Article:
Some of my earliest memories of Papa were at the St. Paul Rotary Club’s “children and grandchildren’s day” at the St. Paul Athletic Club and at the Athletic Club’s Sunday brunch. The Rotary club at that time far exceeded 300 members and meetings took place in the gigantic ballroom. I remember stopping in the men’s room with Papa prior to meetings. It was a classic! Marble walls, bathroom attendants, five-foot urinals, shoe shine stand, and even a barbershop. Papa regularly took me to the club for haircuts.
My mother loved Papa. He was everything that my father was not: beat, organized to a fault, initiative about fixing just about everything. My dad couldn’t even fix the flapper in a toilet, while Papa could have installed an entire toilet and could have replaced all the innards by modifying spare parts. Papa was a regular in our home, checking off my mom’s “honey do” list that my dad never had the time, inclination, or ability to do.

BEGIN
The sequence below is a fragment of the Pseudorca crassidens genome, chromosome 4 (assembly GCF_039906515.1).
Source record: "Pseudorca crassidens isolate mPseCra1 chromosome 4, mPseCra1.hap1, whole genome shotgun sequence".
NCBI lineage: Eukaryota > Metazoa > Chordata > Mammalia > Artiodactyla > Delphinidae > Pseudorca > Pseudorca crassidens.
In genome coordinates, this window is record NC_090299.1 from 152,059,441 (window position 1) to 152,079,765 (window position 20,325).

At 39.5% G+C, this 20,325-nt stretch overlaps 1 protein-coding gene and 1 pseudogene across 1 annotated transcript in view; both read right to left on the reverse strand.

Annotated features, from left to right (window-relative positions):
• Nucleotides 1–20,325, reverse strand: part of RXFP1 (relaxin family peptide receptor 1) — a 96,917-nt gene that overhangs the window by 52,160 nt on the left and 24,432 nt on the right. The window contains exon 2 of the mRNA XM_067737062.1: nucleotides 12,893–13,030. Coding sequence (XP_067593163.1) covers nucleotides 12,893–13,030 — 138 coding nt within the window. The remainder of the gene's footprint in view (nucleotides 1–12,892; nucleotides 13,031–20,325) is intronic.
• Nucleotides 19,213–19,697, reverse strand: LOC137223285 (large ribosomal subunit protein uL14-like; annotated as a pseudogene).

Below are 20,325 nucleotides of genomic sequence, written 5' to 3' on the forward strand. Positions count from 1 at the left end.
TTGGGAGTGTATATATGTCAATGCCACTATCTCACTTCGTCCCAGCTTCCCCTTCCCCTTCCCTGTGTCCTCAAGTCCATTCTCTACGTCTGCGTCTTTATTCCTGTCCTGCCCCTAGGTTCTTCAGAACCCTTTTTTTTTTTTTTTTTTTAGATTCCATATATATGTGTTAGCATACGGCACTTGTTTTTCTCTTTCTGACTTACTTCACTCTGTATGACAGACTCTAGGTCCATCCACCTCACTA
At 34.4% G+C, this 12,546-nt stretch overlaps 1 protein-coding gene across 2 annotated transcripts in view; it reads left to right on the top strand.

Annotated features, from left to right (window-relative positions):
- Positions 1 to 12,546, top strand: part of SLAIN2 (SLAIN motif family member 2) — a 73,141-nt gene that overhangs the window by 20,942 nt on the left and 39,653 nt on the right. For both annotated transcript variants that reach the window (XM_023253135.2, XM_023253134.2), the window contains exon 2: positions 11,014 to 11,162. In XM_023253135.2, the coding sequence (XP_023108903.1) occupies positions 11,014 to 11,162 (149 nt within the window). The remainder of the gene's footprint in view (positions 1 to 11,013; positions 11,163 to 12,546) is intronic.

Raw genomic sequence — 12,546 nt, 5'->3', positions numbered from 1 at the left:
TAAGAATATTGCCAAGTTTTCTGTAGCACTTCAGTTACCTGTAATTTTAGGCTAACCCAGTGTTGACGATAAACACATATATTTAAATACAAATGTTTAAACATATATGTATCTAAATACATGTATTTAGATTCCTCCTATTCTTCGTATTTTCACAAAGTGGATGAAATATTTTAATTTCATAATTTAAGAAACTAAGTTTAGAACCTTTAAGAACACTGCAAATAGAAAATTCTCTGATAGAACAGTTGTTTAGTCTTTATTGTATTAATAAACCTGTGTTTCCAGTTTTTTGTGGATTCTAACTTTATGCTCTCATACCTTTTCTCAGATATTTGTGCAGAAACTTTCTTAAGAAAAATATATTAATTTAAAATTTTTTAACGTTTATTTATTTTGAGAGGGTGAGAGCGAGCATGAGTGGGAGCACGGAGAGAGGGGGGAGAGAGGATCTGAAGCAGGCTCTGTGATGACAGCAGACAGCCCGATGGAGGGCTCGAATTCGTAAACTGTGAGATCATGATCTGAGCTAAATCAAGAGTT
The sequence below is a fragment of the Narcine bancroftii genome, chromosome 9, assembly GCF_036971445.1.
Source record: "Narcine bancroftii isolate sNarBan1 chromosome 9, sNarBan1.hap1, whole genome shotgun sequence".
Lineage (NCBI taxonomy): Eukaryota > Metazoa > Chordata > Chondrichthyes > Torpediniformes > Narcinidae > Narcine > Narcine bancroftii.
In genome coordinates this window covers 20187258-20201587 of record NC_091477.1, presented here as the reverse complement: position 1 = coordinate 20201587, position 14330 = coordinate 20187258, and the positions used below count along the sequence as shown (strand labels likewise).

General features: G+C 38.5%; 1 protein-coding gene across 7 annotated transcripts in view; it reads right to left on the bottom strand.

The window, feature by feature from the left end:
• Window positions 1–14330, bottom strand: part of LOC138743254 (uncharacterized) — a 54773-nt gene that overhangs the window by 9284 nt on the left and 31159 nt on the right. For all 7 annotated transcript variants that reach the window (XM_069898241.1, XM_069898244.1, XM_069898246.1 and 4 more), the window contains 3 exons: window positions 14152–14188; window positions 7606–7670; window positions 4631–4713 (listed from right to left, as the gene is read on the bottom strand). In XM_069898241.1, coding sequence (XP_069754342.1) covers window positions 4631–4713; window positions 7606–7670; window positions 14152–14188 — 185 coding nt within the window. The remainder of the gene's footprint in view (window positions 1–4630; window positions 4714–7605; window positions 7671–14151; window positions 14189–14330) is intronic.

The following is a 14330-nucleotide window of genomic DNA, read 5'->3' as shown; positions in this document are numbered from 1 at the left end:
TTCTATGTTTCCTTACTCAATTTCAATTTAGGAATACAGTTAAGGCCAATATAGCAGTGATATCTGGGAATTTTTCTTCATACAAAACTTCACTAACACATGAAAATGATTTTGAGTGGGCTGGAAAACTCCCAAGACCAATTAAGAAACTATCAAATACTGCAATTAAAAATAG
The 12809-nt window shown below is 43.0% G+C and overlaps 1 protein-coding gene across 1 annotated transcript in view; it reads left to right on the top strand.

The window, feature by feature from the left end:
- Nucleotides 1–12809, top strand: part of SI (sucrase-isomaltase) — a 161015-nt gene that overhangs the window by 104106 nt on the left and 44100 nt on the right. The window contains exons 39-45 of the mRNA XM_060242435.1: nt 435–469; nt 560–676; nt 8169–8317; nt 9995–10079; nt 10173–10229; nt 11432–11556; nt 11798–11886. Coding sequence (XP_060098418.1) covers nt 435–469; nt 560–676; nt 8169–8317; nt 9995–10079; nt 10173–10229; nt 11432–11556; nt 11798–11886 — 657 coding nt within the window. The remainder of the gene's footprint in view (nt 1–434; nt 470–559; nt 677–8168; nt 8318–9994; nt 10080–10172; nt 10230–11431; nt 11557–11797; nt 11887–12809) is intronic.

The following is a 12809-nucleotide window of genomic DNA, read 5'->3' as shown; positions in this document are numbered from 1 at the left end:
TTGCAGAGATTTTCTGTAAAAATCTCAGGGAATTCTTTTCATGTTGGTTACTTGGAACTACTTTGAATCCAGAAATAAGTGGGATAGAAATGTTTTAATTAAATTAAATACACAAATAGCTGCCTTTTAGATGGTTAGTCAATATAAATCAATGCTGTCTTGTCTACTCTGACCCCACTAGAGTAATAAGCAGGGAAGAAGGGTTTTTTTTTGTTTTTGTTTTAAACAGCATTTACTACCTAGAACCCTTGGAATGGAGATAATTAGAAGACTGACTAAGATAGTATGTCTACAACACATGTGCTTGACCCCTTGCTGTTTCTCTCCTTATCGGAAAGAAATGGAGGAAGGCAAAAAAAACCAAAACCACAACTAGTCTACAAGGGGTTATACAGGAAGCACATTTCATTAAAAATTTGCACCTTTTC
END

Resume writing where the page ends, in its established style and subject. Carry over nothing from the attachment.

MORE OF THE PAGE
When I was about eight or nine years old, Grandma and Papa moved back to their home in Charleston, South Carolina. We kids were devastated. We had only recently lost our Grandpa Grewe, but now were to be without our precious Papa. Grandma Grayson was the strict one. Papa was great with kids and we all loved being around him. Grandma and Papa would often take Pam and I on shopping trips. This almost always included lunch somewhere. The real treat was when the trip was to Dayton’s in downtown Minneapolis! That normally meant a stop at the Forum Cafeteria. The Forum was a spectacular, Art Deco style two-level cafeteria. The food choices seemed endless.